CARICOM must be heard - Phillips
Addis Ababa, Ethiopia:
Jamaica, Cuba, Guyana and Trinidad and Tobago are among the Caribbean island states that have taken prominent seats at the global round table at the United Nations' Third International Conference on Financing for Development in Addis Ababa, Ethiopia.
These 'small nations', and others in their category, are determined not to be ignored when the pie for funding of development projects worldwide is sliced up and dished out.
Finance Minister Dr Peter Phillips, who is leading Jamaica's team to the meeting, and who will speak on behalf of CARICOM, is very clear that the voice of the region must be heard.
"Our message is that the specific circumstances of the small-island states and vulnerable middle-income nations have to be taken in account," Phillips told The Gleaner in Addis Ababa yesterday.
"The value of this conference," Phillips asserted, "is in setting the agenda for how the world community is going to cooperate in ensuring that all countries can benefit from development, specifically to overcome the challenges of poverty."
According to Phillips: "Countries like Jamaica have to participate because of small size and limited influence."
Phillips, himself a man who has won the confidence of international partners and major financial agencies such as the International Monetary Fund, will sit in bilateral talks with head of the World Bank, Jim Yong Kim, and other global leaders while in Addis Ababa to reinforce the financial realities of Jamaica.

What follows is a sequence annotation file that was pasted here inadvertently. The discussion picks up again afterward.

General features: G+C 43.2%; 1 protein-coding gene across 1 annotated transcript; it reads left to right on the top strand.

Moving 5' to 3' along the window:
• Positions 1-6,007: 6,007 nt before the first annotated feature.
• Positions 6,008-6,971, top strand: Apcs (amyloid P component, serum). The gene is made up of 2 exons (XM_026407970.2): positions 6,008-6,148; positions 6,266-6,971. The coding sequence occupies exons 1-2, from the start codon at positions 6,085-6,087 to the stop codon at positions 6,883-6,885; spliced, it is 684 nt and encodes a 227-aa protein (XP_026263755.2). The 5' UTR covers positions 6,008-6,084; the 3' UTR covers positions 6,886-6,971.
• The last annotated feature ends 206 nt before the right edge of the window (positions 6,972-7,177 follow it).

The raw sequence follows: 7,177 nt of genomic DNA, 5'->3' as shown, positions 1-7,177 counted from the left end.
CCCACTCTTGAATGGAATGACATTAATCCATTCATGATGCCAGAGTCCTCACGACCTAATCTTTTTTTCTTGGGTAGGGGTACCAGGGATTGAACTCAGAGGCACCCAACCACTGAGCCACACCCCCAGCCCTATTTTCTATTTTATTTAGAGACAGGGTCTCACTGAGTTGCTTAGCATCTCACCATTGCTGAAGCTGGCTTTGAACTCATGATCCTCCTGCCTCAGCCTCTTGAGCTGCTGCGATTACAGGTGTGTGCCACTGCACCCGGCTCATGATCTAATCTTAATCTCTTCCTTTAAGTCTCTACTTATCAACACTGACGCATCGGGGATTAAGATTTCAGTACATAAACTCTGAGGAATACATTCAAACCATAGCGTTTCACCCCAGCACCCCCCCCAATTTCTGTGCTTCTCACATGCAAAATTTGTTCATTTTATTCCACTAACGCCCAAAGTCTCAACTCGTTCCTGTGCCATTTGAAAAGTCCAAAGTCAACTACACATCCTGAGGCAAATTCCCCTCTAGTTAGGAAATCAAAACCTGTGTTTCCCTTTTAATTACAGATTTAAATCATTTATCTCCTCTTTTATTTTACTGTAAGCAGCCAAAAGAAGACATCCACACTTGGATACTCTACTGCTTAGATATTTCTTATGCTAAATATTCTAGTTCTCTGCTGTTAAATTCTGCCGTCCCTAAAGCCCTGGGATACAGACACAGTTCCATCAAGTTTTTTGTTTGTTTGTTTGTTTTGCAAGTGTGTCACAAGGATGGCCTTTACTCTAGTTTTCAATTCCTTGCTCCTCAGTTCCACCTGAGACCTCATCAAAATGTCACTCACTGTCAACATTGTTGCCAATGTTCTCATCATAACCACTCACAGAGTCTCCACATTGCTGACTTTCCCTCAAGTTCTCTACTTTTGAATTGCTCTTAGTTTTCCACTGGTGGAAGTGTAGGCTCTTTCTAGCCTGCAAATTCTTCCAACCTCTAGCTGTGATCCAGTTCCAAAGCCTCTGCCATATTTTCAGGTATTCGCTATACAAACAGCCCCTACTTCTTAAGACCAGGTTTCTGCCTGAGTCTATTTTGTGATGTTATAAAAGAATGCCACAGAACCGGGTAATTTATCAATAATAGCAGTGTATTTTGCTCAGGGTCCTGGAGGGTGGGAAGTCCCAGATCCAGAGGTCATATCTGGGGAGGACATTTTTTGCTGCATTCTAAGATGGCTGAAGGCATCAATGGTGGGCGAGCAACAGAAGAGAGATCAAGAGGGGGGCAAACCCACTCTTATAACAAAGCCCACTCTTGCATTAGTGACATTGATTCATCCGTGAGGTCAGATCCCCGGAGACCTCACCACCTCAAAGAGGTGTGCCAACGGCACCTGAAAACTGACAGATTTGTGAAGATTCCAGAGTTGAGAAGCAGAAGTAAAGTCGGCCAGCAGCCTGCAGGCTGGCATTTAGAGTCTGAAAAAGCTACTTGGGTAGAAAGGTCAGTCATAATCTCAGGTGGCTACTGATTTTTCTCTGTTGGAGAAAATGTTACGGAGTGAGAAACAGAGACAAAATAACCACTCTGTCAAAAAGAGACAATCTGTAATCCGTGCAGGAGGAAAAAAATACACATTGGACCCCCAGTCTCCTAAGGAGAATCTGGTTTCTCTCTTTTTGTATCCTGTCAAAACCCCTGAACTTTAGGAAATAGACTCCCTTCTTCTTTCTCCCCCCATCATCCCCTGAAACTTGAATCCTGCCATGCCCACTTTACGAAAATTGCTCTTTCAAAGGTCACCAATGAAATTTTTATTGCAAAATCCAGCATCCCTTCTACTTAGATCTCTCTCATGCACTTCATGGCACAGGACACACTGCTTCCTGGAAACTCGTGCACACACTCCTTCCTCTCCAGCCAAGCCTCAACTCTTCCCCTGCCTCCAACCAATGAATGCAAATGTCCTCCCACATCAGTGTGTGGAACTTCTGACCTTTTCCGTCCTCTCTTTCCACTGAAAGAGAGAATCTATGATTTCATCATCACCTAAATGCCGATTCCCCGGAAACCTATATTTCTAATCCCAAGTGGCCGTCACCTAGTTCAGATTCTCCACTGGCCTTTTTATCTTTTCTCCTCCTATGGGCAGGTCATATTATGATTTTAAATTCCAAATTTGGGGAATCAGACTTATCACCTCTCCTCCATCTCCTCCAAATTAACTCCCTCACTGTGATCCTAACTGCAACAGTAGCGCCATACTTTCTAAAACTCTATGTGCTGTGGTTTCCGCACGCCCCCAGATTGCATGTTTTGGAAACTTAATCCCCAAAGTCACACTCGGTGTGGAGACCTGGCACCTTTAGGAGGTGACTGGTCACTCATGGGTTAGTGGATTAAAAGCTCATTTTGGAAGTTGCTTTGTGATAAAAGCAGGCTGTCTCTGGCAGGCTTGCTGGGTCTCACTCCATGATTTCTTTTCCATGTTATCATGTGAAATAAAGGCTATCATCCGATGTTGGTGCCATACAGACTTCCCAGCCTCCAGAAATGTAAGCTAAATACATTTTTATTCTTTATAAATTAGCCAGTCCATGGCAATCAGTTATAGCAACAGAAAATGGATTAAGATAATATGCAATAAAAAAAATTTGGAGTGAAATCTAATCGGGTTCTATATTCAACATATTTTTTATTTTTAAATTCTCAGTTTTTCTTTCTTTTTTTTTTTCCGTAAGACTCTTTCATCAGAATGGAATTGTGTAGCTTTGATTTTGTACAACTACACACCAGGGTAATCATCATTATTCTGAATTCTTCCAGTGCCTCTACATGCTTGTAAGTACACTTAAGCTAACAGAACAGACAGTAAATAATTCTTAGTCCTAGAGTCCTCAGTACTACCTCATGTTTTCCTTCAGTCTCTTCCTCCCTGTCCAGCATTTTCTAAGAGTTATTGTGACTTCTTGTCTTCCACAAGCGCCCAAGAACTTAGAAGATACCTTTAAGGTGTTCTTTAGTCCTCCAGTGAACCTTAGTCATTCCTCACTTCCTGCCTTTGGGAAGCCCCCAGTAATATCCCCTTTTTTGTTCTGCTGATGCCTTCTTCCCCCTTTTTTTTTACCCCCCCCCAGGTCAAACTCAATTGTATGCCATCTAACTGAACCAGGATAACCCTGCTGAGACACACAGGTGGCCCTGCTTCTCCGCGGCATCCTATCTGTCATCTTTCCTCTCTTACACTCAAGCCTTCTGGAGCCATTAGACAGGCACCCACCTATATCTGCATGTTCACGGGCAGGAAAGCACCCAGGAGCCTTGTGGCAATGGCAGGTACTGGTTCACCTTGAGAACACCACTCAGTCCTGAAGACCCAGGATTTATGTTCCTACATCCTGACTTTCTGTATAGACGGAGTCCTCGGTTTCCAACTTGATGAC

"What we want is to bring together the specific circumstances of the Caribbean as highly indebted, vulnerable to climate change, and still suffering from the negative effects of the crisis of 2008 and beyond."
He pointed out that Jamaica and the majority of its neighbours have continued to struggle since the global financial fallout without having received much assistance from the international community as a whole.
The plight of small nations and least-developed states was a recurring theme from the platform at the conference on yesterday's opening.
new global partnership
United Nations Secretary General Ban Ki-moon underscored the need to review and set new development goals, even as he cheered the progress made since 2000, especially in terms of poverty reduction and health care, plagues on developing and least-developed nations.
Ethiopian Prime Minister Hailemariam Desalegn, who is presiding over the event, affirmed the need for a new global partnership of peoples, governments and organisations. He lamented the lack of satisfactory progress in technology and agriculture and that greater focus needs to be placed on least-developed countries.
While the plenary and break-out sessions today and tomorrow will focus on how to find funds, set objectives and establish timelines, a question that might lurk in the corners of the minds of the national representatives in the Ethiopian capital is certain to be: Will any of this money for this development land in Jamaica's coffers?